7. Enable EBGP (type external) with IPv6 as the underlay network routing protocol.

    With EBGP, each device in the underlay fabric has a unique local 32-bit autonomous system (AS) number (ASN). Figure 3 shows the ASN values for each device in this configuration example. The EBGP ASN for Leaf1 is 4200000011. Leaf1 connects to Spine1 (ASN 4200000001) and Spine2 (ASN 4200000002) using the IPv6 addresses of the aggregated Ethernet interfaces toward each spine device. The underlay routing configuration ensures that the devices can reliably reach each other.

    The only difference in this configuration from the IPv4 Fabric configuration in IP Fabric Underlay Network Design and Implementation is that you use IPv6 addressing instead of IPv4 addressing.

    In this step, you also enable BGP multipath with the multiple AS option. By default, EBGP selects one best path for each prefix and installs that route in the forwarding table. When you enable BGP multipath, the device installs all equal-cost paths to a given destination into the forwarding table. The multiple-as option enables load balancing between EBGP neighbors in different autonomous systems.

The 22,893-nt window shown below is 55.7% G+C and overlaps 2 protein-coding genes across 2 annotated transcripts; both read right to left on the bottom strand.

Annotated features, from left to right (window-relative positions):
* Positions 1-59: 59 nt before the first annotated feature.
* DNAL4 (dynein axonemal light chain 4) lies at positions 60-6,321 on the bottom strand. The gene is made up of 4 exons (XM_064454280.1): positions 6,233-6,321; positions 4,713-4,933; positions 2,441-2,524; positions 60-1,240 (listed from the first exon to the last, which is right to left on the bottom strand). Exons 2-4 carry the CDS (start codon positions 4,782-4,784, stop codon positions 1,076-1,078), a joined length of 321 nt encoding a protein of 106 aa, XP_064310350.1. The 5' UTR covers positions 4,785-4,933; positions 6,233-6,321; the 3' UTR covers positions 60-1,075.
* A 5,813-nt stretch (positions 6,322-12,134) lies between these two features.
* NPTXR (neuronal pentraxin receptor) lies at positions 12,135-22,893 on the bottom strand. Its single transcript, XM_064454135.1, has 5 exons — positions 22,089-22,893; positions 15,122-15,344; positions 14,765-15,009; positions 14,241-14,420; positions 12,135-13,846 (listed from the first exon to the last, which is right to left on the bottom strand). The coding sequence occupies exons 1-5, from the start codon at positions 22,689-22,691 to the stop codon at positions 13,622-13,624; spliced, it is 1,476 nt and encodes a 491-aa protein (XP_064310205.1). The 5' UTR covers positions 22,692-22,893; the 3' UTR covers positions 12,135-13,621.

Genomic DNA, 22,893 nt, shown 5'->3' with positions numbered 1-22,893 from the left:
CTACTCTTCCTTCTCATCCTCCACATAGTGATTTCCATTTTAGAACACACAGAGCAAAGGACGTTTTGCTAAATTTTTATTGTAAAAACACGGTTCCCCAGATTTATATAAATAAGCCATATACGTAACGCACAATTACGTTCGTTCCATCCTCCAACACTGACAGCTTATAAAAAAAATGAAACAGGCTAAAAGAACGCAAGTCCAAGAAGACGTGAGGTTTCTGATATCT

8. Configure an export routing policy that advertises the IPv6 address of the loopback interface to the EBGP peer devices in the underlay.

    In this example, because we configure only an IPv6 address on the loopback interface, this simple policy correctly retrieves and advertises that address in the EBGP underlay.

  9. (QFX Series Broadcom-based switches running Junos OS releases in the 21.2 release train only) Enable the Broadcom VXLAN flexible flow feature on the device if needed.

    QFX Series Broadcom-based switches require the flexible flow feature to support IPv6 VXLAN tunneling. You don't need this step starting in Junos OS Release 21.4R1, where the default configuration enables this option for you on platforms that require this feature. When you set this option and commit the configuration, you must then reboot the device for the change to take effect.